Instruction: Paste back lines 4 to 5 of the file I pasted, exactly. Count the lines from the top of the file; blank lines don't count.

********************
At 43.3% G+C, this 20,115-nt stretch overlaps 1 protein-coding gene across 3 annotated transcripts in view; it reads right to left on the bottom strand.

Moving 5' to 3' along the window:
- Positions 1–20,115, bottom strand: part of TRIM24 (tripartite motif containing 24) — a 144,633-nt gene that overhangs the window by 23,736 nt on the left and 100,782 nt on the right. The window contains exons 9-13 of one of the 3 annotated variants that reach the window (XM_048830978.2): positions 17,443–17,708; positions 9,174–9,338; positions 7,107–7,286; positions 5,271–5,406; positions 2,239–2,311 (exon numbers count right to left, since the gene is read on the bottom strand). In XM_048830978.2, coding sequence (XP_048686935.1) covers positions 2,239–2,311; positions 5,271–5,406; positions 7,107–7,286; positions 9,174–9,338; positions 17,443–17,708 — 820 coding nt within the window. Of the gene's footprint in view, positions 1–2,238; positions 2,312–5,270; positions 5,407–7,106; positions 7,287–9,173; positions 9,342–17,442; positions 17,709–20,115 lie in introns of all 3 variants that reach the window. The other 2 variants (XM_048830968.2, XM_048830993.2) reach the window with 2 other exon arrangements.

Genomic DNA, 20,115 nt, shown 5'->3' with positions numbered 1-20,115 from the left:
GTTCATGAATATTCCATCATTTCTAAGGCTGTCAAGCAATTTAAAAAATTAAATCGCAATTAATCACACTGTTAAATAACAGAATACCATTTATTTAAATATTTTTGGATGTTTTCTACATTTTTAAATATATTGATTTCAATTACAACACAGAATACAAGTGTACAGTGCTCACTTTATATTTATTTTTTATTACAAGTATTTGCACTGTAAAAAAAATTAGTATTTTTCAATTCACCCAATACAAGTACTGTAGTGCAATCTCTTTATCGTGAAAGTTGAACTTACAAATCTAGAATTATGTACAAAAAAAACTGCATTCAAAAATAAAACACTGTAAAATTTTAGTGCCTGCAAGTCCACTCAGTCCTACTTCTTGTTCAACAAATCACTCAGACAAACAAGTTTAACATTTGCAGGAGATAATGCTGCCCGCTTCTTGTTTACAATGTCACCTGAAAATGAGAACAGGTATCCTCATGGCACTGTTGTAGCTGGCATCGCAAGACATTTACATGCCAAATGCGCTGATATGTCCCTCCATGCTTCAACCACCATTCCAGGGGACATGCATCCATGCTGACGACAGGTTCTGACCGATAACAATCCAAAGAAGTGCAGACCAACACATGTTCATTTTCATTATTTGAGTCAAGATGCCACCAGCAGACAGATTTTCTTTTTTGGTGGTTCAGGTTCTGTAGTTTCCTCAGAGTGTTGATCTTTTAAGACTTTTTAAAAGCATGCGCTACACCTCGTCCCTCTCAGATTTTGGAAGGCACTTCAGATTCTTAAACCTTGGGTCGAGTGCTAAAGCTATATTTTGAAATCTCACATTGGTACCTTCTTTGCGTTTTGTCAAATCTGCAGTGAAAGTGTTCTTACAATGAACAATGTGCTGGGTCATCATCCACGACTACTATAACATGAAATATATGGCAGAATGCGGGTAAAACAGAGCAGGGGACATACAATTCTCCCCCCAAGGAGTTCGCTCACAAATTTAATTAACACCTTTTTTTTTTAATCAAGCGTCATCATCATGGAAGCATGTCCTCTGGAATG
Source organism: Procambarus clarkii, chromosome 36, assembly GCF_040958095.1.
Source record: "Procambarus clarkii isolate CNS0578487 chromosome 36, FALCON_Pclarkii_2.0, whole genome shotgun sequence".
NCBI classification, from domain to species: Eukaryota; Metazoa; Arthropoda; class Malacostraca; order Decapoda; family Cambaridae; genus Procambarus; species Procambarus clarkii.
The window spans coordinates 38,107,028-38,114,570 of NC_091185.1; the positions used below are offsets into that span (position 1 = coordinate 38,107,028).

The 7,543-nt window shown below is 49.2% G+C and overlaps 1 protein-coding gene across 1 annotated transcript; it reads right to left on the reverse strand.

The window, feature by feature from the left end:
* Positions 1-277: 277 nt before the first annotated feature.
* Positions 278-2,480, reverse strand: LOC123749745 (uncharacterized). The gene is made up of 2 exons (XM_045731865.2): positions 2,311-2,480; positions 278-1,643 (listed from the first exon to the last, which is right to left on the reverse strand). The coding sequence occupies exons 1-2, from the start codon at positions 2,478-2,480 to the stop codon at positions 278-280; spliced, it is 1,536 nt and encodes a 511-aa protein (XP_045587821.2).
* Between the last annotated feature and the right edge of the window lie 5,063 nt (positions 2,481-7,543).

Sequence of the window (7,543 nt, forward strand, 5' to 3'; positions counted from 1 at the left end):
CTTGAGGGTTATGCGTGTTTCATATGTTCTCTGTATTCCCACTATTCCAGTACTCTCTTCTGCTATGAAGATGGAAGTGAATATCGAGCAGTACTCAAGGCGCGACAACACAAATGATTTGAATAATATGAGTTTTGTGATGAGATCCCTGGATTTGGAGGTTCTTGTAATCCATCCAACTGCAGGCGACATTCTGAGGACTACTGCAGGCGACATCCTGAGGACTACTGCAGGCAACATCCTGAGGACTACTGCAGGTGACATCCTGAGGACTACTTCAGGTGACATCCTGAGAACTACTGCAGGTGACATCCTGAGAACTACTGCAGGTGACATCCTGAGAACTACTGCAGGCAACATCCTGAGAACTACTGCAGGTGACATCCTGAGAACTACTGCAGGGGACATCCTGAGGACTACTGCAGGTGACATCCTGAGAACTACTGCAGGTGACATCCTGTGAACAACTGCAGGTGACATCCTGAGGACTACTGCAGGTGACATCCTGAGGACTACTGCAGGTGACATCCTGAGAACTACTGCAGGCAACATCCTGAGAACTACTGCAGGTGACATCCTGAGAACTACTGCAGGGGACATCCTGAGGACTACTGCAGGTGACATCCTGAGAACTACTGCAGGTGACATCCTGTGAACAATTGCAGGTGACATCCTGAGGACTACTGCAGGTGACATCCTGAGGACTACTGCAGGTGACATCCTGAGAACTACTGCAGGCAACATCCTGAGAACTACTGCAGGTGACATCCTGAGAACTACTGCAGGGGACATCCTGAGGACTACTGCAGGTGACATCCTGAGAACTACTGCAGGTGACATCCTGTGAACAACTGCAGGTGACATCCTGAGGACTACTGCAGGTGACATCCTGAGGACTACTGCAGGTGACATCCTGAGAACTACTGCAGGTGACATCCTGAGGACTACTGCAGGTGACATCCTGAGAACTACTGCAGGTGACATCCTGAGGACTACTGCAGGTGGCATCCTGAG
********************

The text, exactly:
Genomic DNA, 20,115 nt, shown 5'->3' with positions numbered 1-20,115 from the left:
GTTCATGAATATTCCATCATTTCTAAGGCTGTCAAGCAATTTAAAAAATTAAATCGCAATTAATCACACTGTTAAATAACAGAATACCATTTATTTAAATATTTTTGGATGTTTTCTACATTTTTAAATATATTGATTTCAATTACAACACAGAATACAAGTGTACAGTGCTCACTTTATATTTATTTTTTATTACAAGTATTTGCACTGTAAAAAAAATTAGTATTTTTCAATTCACCCAATACAAGTACTGTAGTGCAATCTCTTTATCGTGAAAGTTGAACTTACAAATCTAGAATTATGTACAAAAAAAACTGCATTCAAAAATAAAACACTGTAAAATTTTAGTGCCTGCAAGTCCACTCAGTCCTACTTCTTGTTCAACAAATCACTCAGACAAACAAGTTTAACATTTGCAGGAGATAATGCTGCCCGCTTCTTGTTTACAATGTCACCTGAAAATGAGAACAGGTATCCTCATGGCACTGTTGTAGCTGGCATCGCAAGACATTTACATGCCAAATGCGCTGATATGTCCCTCCATGCTTCAACCACCATTCCAGGGGACATGCATCCATGCTGACGACAGGTTCTGACCGATAACAATCCAAAGAAGTGCAGACCAACACATGTTCATTTTCATTATTTGAGTCAAGATGCCACCAGCAGACAGATTTTCTTTTTTGGTGGTTCAGGTTCTGTAGTTTCCTCAGAGTGTTGATCTTTTAAGACTTTTTAAAAGCATGCGCTACACCTCGTCCCTCTCAGATTTTGGAAGGCACTTCAGATTCTTAAACCTTGGGTCGAGTGCTAAAGCTATATTTTGAAATCTCACATTGGTACCTTCTTTGCGTTTTGTCAAATCTGCAGTGAAAGTGTTCTTACAATGAACAATGTGCTGGGTCATCATCCACGACTACTATAACATGAAATATATGGCAGAATGCGGGTAAAACAGAGCAGGGGACATACAATTCTCCCCCCAAGGAGTTCGCTCACAAATTTAATTAACACCTTTTTTTTTTAATCAAGCGTCATCATCATGGAAGCATGTCCTCTGGAATG